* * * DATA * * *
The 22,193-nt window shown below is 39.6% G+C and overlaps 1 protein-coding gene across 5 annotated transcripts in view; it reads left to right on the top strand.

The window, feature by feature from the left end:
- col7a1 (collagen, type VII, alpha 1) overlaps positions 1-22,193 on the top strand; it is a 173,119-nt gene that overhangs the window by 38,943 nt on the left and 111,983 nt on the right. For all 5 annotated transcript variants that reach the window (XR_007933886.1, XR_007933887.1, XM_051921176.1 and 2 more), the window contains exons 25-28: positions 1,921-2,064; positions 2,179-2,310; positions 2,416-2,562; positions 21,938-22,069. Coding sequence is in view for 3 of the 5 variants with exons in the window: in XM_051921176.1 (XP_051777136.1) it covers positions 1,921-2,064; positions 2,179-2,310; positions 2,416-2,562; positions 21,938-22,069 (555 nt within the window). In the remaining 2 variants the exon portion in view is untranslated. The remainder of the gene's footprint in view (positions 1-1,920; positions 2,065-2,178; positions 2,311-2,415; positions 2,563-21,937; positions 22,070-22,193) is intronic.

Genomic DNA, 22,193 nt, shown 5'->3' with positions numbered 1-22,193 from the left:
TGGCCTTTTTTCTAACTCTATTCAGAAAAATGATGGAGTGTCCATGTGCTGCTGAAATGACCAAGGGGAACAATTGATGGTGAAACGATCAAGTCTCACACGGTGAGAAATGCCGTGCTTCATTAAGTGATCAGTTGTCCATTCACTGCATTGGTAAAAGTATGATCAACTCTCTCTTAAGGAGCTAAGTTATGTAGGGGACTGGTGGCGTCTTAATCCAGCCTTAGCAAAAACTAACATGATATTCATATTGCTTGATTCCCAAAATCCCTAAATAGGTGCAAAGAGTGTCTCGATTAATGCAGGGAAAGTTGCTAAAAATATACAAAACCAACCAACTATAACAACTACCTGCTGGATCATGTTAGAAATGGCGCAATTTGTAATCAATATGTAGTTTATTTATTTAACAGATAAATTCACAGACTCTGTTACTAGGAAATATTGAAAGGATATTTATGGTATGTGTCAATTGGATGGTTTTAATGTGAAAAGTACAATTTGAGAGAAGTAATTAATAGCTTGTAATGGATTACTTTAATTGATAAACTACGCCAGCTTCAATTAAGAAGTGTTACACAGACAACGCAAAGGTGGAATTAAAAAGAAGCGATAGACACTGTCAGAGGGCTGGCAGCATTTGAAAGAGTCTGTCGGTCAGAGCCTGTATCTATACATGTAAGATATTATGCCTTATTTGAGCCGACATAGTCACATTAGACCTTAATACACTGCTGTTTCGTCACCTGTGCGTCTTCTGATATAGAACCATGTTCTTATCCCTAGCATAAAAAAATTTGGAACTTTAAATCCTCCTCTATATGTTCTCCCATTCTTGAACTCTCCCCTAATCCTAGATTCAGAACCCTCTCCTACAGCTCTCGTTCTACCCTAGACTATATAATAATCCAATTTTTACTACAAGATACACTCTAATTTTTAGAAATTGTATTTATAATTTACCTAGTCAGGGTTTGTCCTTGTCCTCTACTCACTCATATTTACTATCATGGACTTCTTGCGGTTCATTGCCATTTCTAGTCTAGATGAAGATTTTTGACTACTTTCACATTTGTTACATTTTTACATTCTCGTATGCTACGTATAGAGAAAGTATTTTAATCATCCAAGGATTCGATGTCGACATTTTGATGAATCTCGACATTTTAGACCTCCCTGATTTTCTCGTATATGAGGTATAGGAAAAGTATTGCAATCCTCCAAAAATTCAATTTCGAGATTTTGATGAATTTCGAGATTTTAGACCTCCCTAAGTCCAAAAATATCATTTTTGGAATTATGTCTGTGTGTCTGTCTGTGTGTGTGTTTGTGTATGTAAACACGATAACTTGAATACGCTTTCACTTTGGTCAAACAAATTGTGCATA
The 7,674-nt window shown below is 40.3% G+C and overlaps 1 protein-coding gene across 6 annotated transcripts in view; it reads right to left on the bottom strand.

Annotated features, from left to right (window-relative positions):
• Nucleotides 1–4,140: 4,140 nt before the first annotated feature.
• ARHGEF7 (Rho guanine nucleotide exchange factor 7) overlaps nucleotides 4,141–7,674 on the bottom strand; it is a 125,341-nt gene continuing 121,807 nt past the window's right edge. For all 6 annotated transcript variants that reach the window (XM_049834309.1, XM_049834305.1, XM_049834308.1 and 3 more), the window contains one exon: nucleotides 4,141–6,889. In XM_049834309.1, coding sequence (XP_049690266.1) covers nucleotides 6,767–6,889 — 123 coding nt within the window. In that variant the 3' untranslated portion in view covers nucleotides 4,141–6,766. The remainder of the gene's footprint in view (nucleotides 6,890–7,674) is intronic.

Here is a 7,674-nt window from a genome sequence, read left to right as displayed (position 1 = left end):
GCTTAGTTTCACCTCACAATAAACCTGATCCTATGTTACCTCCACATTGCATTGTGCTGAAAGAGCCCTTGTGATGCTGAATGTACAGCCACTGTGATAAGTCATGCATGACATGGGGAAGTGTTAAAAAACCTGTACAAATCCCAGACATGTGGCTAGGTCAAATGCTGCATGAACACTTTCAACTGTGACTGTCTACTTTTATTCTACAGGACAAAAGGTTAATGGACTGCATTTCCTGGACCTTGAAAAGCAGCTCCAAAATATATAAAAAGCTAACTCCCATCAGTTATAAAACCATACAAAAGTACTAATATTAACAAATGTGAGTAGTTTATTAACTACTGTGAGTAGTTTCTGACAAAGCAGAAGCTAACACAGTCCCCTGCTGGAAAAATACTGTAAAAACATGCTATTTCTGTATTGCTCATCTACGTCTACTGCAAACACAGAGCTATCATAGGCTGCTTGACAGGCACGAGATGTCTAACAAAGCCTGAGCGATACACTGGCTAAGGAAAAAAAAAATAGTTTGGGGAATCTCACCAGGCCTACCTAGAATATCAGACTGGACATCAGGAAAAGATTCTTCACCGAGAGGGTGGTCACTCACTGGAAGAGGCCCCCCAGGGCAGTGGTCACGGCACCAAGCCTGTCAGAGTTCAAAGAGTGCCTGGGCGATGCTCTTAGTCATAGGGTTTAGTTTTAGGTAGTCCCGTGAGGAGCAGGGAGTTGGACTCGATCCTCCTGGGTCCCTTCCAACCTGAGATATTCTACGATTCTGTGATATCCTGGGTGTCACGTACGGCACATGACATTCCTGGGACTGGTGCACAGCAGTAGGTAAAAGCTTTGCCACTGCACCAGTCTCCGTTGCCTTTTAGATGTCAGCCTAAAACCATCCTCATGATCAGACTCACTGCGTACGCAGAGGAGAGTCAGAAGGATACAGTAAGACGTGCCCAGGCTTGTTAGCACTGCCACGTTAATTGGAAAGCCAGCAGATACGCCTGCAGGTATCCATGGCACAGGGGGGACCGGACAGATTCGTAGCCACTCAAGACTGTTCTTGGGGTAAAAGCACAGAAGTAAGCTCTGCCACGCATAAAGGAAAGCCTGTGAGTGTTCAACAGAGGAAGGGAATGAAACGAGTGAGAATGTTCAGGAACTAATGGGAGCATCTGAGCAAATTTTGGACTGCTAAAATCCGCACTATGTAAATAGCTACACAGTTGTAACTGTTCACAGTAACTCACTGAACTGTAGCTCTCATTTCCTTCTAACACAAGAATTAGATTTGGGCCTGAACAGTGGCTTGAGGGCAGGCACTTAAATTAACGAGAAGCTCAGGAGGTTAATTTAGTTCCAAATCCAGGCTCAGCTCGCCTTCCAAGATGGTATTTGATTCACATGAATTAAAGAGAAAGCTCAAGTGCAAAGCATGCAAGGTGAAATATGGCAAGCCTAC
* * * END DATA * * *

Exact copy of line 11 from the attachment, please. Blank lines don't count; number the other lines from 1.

GCTTAGTTTCACCTCACAATAAACCTGATCCTATGTTACCTCCACATTGCATTGTGCTGAAAGAGCCCTTGTGATGCTGAATGTACAGCCACTGTGATAAGTCATGCATGACATGGGGAAGTGTTAAAAAACCTGTACAAATCCCAGACATGTGGCTAGGTCAAATGCTGCATGAACACTTTCAACTGTGACTGTCTACTTTTATTCTACAGGACAAAAGGTTAATGGACTGCATTTCCTGGACCTTGAAAAGCAGCTCCAAAATATATAAAAAGCTAACTCCCATCAGTTATAAAACCATACAAAAGTACTAATATTAACAAATGTGAGTAGTTTATTAACTACTGTGAGTAGTTTCTGACAAAGCAGAAGCTAACACAGTCCCCTGCTGGAAAAATACTGTAAAAACATGCTATTTCTGTATTGCTCATCTACGTCTACTGCAAACACAGAGCTATCATAGGCTGCTTGACAGGCACGAGATGTCTAACAAAGCCTGAGCGATACACTGGCTAAGGAAAAAAAAAATAGTTTGGGGAATCTCACCAGGCCTACCTAGAATATCAGACTGGACATCAGGAAAAGATTCTTCACCGAGAGGGTGGTCACTCACTGGAAGAGGCCCCCCAGGGCAGTGGTCACGGCACCAAGCCTGTCAGAGTTCAAAGAGTGCCTGGGCGATGCTCTTAGTCATAGGGTTTAGTTTTAGGTAGTCCCGTGAGGAGCAGGGAGTTGGACTCGATCCTCCTGGGTCCCTTCCAACCTGAGATATTCTACGATTCTGTGATATCCTGGGTGTCACGTACGGCACATGACATTCCTGGGACTGGTGCACAGCAGTAGGTAAAAGCTTTGCCACTGCACCAGTCTCCGTTGCCTTTTAGATGTCAGCCTAAAACCATCCTCATGATCAGACTCACTGCGTACGCAGAGGAGAGTCAGAAGGATACAGTAAGACGTGCCCAGGCTTGTTAGCACTGCCACGTTAATTGGAAAGCCAGCAGATACGCCTGCAGGTATCCATGGCACAGGGGGGACCGGACAGATTCGTAGCCACTCAAGACTGTTCTTGGGGTAAAAGCACAGAAGTAAGCTCTGCCACGCATAAAGGAAAGCCTGTGAGTGTTCAACAGAGGAAGGGAATGAAACGAGTGAGAATGTTCAGGAACTAATGGGAGCATCTGAGCAAATTTTGGACTGCTAAAATCCGCACTATGTAAATAGCTACACAGTTGTAACTGTTCACAGTAACTCACTGAACTGTAGCTCTCATTTCCTTCTAACACAAGAATTAGATTTGGGCCTGAACAGTGGCTTGAGGGCAGGCACTTAAATTAACGAGAAGCTCAGGAGGTTAATTTAGTTCCAAATCCAGGCTCAGCTCGCCTTCCAAGATGGTATTTGATTCACATGAATTAAAGAGAAAGCTCAAGTGCAAAGCATGCAAGGTGAAATATGGCAAGCCTAC